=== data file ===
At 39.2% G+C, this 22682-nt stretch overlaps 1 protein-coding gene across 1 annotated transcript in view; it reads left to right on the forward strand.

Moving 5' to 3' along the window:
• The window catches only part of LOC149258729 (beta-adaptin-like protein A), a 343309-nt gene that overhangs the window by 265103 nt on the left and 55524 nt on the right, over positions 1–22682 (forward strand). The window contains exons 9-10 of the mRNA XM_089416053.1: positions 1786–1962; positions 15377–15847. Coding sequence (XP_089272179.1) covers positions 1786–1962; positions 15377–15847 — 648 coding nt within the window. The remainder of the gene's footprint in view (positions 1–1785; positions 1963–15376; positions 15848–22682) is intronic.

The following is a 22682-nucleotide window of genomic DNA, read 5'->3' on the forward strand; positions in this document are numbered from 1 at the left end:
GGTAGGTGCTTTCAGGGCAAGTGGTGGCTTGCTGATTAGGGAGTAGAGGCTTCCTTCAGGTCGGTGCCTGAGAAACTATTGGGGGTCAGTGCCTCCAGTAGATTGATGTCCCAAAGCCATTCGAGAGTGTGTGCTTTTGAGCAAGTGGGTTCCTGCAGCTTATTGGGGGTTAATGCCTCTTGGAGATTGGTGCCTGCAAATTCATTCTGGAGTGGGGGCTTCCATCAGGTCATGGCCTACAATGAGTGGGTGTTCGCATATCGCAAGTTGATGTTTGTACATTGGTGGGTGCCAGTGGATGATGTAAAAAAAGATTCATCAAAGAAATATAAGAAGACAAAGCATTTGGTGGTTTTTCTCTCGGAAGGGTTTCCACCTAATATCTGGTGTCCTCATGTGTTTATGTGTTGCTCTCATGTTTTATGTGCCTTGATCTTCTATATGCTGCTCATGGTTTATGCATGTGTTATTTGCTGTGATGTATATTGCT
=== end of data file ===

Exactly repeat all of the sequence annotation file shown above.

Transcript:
At 39.2% G+C, this 22682-nt stretch overlaps 1 protein-coding gene across 1 annotated transcript in view; it reads left to right on the forward strand.

Moving 5' to 3' along the window:
• The window catches only part of LOC149258729 (beta-adaptin-like protein A), a 343309-nt gene that overhangs the window by 265103 nt on the left and 55524 nt on the right, over positions 1–22682 (forward strand). The window contains exons 9-10 of the mRNA XM_089416053.1: positions 1786–1962; positions 15377–15847. Coding sequence (XP_089272179.1) covers positions 1786–1962; positions 15377–15847 — 648 coding nt within the window. The remainder of the gene's footprint in view (positions 1–1785; positions 1963–15376; positions 15848–22682) is intronic.

The following is a 22682-nucleotide window of genomic DNA, read 5'->3' on the forward strand; positions in this document are numbered from 1 at the left end:
GGTAGGTGCTTTCAGGGCAAGTGGTGGCTTGCTGATTAGGGAGTAGAGGCTTCCTTCAGGTCGGTGCCTGAGAAACTATTGGGGGTCAGTGCCTCCAGTAGATTGATGTCCCAAAGCCATTCGAGAGTGTGTGCTTTTGAGCAAGTGGGTTCCTGCAGCTTATTGGGGGTTAATGCCTCTTGGAGATTGGTGCCTGCAAATTCATTCTGGAGTGGGGGCTTCCATCAGGTCATGGCCTACAATGAGTGGGTGTTCGCATATCGCAAGTTGATGTTTGTACATTGGTGGGTGCCAGTGGATGATGTAAAAAAAGATTCATCAAAGAAATATAAGAAGACAAAGCATTTGGTGGTTTTTCTCTCGGAAGGGTTTCCACCTAATATCTGGTGTCCTCATGTGTTTATGTGTTGCTCTCATGTTTTATGTGCCTTGATCTTCTATATGCTGCTCATGGTTTATGCATGTGTTATTTGCTGTGATGTATATTGCT